Nicolas Winding Refn’s The Neon Demon: Dystopian Modernism, Part 1

Lately, I have been thinking about various forms of cultural material that may be grouped up under what I like to refer to as dystopian modernism. More specifically, if modernism in its classical form was organized around a fusion between aesthetic formalism and the utopian premise of radical transformations of the world, dystopian modernism then indexes a (mainly) post-war aesthetic strand that retains classical modernism’s formal innovation, but rejects its utopian underpinnings and techno-social optimism. In that regard, the concept refers to an aesthetic increasingly immersed in the flat, hyperreal world of postmodern culture – but I would at the same time not simply group it up under postmodernism insofar as it retains the personal style and critical distance that is completely lacking in postmodern aesthetics proper. Rather, dystopian modernism refers to the work of various highly sophisticated artists who seem to have lost the modernist belief in a better world, and thus utilizes aesthetic formalism not for alluding to such worlds – again, as in classical modernism – but rather for navigating the sociocultural malaise of our shallow postmodern world. In cinema, for instance, Michelangelo Antonioni is a typical dystopian modernist insofar as he was someone who reinvented the language of cinema through a novel kind of formalism (i.e. his alienating cinematography and mise-en-scéne), but whose films nevertheless lack the progressive mind set of classical modernist aesthetics. Instead, they revolve around the alienation of man in the modern world and the dystopian impact of technology. There are obviously plenty of other examples of dystopian modernism – although my aim here is not to offer a full-blown analysis of the concept and its history, but rather to use it as a loose framework for discussing a few recent cultural works that I have enjoyed immensely because of how they utilize various kinds of aesthetic formalism in order to articulate a kind of late capitalist, postmodern alienation.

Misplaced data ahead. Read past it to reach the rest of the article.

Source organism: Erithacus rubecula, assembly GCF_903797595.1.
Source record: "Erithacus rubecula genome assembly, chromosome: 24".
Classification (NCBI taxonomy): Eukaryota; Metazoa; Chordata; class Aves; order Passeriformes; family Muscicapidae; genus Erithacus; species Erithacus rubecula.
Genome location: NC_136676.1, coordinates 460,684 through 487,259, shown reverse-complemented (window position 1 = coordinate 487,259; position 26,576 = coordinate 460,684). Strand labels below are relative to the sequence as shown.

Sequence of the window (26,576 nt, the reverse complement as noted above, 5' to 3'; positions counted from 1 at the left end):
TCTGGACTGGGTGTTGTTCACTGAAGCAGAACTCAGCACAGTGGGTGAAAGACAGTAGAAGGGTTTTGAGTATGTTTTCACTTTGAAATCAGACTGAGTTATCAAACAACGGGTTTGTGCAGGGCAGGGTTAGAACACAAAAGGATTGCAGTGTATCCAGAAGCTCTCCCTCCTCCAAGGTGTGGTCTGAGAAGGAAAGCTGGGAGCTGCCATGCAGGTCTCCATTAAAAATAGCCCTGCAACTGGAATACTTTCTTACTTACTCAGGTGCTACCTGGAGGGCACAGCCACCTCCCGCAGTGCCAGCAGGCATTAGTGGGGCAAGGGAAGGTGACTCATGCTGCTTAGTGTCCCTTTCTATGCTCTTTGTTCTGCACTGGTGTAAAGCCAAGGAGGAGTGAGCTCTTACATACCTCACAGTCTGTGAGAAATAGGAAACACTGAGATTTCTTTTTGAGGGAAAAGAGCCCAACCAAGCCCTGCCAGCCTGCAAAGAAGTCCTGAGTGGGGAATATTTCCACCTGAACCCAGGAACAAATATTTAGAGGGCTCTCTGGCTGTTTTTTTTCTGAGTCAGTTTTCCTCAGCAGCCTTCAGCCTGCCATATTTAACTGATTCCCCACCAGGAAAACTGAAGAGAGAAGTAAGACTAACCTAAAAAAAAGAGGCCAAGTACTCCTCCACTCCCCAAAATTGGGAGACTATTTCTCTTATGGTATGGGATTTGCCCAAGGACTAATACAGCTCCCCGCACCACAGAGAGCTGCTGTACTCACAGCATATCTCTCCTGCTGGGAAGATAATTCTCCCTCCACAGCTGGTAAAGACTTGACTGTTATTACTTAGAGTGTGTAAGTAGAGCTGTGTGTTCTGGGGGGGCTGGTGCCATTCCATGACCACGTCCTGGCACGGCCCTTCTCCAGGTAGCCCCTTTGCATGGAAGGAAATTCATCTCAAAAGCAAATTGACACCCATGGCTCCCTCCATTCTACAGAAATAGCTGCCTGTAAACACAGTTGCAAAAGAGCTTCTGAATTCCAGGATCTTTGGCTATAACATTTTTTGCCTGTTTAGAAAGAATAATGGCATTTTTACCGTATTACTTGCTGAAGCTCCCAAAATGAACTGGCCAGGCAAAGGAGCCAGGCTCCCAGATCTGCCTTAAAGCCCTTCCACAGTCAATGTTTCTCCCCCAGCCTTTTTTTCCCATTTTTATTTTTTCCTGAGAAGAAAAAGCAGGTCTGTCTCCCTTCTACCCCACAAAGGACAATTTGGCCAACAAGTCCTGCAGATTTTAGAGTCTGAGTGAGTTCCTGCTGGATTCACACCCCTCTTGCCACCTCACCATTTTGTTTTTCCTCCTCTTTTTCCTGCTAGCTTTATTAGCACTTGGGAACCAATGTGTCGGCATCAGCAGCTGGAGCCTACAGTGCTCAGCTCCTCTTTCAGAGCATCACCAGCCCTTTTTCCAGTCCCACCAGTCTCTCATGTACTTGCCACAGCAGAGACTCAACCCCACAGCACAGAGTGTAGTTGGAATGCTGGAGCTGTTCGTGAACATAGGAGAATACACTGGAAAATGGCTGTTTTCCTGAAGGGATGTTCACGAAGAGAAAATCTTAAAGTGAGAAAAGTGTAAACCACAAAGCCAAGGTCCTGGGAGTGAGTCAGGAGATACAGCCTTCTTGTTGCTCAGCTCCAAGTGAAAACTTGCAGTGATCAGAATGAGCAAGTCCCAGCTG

This first part focuses on Nicolas Winding Refn’s The Neon Demon, which is one of the most audio-visually impressive films that I have seen in a while. Thematically, it indeed positions itself along a by now well-known strand of dystopian films aimed at dramatizing the sociocultural alienation of our late capitalist, postmodern world. That in itself is nothing new, but what I like about the film is how it utilizes a combination of formal aesthetics and horror-elements in order to articulate this critique. And in that regard, I think it could be described in terms of dystopian modernism on the one hand – and in terms of what I like to think of as formal horror, on the other.

Horror is one of the great underestimated film-genres, as I see it, which I think to a large extent is rooted in the common understanding of it as genre-film – a kind of default B-movie type of filmmaking that offers no more than cheap scares and simplistic gore. But there is much more to horror than this, which can be seen in the work of veteran horror-film directors who all have made substantial contributions to the genre – such as Dario Argento, John Carpenter, George A. Romero and the early David Cronenberg, to name some of the more obvious names – as well as in horror-films by great directors who normally do not make such films in particular, such as Stanley Kubrick with The Shining (1980), Ridley Scott with Alien (1979), Alfred Hitchcock with Psycho (1960) and The Birds (1963), Ingmar Bergman with Hour of the Wolf (1968), and William Friedkin with The Exorcist (1973). These are all great films that significantly augment the horror-genre to also encompass wider existential, philosophical, and aesthetic dimensions that I would argue sit at its very heart (for is not the essence of great horror the existential questioning of our place in the universe and various confrontations with the indifferent outside?). Yet for the most part, horror-films tend to take the forms of lacklustre gore- or Hollywood-spectacles driven merely by bland sensationalism. Recently, however, a small group of films that have come to be known as ‘arthouse horror’ – perhaps most notably The Babadook and It Follows (both 2014) – have challenged these conventions to a certain extent. But whereas I am fully in favour of the ambition to expand the horror-genre beyond gore-sensationalism and Hollywood-spectacles (which I indeed think is both warranted and necessary), I am so far not entirely convinced by the key films that have been associated with the term.